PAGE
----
“Nothing makes a person more interesting than a complete disregard for their own well being.”
Jordan Crane (born 8 September 1973) is an American comics creator, and is noted for well observed narratives that focus on the vulnerability and mystery of the human experience.
Crane's immaculate sense of design, powerful cartooning, striking posters and objets d’art have had a profound effect on alternative comics and the way comics are perceived as an art form. Infusing a punk rock D.I.Y. aesthetic with a clear understanding of craft, Crane’s work feels both like humble, handcrafted objects made in the garage of a lonely teenager, and amazingly planned and sophisticated works of an artist at the height of his form.
Winner of numerous awards and prizes in both design and comic industries, Crane first emerged in 1996 with the anthology NON, which he edited, contributed to, and published. This anthology took the best of what made Art Spiegelman’s RAW a classic and combined it with a clear sense of where the future of comics lay. After two more issues of NON, he moved to Massachusetts, and began collaborating with the now defunct comics publisher Highwater Books. His first novel, The Last Lonely Saturday, a simple but powerful tale of love and loss, demonstrated that Crane was an artist who had come into his own. He followed that with Col-Dee, a work that expanded on the emotional ideas in his first novel. Following two eventful days in the life of a seven-year-old, the work masterfully wrestles with a child’s understanding of life’s mysteries and the reality that is forever imposing itself. Crane's most recent book, The Clouds Above, is a fast-paced children's story which follows the adventures of a boy named Simon and his large cat named Jack. They battle angry clouds, peevish birds and elude the grasp of an overbearing teacher, with the effect resonating somewhere between Where the Wild Things Are and The Wizard of Oz.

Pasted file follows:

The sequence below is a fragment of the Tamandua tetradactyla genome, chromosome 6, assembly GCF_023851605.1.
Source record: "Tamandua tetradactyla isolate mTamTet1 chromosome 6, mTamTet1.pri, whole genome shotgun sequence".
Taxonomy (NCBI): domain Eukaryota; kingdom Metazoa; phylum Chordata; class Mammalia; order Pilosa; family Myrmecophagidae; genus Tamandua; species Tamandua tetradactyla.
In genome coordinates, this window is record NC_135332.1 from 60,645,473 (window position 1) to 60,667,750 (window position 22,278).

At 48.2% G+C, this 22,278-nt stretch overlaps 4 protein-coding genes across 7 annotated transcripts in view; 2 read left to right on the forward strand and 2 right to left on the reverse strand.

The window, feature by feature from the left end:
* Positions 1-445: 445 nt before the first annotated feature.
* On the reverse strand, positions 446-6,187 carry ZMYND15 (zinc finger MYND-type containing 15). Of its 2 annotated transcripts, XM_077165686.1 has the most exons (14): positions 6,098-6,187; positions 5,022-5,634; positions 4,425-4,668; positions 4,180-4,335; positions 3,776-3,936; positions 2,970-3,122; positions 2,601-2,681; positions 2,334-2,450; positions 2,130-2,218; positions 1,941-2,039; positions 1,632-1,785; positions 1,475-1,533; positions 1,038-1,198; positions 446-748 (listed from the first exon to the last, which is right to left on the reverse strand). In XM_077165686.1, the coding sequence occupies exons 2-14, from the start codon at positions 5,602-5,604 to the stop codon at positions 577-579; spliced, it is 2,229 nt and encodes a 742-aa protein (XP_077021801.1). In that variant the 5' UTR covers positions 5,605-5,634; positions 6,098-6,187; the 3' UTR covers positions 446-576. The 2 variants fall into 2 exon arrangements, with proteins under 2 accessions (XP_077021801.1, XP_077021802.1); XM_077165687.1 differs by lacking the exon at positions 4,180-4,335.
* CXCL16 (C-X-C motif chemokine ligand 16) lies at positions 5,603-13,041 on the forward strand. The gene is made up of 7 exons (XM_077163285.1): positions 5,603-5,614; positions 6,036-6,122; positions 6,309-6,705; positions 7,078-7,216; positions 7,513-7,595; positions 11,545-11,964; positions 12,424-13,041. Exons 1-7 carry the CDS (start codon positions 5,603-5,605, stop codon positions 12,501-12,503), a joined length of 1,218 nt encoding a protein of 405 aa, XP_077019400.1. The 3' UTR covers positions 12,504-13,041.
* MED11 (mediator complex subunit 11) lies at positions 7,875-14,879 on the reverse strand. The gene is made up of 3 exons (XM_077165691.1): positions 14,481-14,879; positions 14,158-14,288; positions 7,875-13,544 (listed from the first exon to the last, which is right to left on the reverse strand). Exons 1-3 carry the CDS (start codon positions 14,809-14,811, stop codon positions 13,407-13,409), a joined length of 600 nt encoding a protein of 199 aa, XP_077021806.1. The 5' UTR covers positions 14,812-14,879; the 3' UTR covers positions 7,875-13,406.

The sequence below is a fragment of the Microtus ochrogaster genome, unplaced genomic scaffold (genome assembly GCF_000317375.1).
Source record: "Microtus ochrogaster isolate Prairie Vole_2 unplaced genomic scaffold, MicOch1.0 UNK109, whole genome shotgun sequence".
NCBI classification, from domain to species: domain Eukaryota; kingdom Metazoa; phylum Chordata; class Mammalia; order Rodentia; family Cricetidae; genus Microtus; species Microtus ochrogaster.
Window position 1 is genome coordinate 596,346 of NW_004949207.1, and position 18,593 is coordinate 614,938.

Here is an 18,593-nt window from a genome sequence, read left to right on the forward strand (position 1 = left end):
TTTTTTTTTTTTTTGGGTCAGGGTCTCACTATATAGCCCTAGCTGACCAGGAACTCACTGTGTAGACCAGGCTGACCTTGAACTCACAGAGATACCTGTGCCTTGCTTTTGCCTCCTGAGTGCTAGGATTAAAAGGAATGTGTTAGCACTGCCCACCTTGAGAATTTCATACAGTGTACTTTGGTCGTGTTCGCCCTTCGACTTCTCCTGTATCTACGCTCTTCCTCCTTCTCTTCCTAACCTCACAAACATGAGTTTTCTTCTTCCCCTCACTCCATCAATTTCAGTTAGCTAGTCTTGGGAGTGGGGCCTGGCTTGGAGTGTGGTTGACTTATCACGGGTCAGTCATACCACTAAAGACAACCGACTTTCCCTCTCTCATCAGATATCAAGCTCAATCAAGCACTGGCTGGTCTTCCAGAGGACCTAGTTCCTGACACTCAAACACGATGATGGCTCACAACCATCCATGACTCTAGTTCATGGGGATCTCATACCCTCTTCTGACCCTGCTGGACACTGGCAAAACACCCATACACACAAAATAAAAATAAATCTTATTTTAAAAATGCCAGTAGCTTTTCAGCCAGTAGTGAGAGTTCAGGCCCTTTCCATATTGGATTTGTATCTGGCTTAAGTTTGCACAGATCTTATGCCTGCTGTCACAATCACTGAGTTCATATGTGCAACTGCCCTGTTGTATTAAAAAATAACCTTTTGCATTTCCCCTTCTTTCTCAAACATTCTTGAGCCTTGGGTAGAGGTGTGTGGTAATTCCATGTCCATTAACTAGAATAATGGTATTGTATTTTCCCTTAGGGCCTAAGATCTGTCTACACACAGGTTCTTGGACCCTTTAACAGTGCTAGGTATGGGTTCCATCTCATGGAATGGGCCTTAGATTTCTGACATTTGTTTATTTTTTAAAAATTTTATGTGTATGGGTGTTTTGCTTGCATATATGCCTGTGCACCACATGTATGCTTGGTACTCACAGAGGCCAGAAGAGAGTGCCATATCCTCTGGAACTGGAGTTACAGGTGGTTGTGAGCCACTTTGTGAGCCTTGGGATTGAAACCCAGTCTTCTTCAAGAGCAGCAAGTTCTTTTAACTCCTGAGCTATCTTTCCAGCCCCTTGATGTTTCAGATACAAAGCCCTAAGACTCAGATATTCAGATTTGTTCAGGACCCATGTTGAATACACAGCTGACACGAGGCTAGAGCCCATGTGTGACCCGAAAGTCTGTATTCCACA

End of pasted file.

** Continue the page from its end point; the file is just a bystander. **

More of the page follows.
Crane is currently working on a quarterly comic book called Uptight where he will present new short stories and serialize his sprawling, epic meditation on family, death, and the imagination called Keeping Two.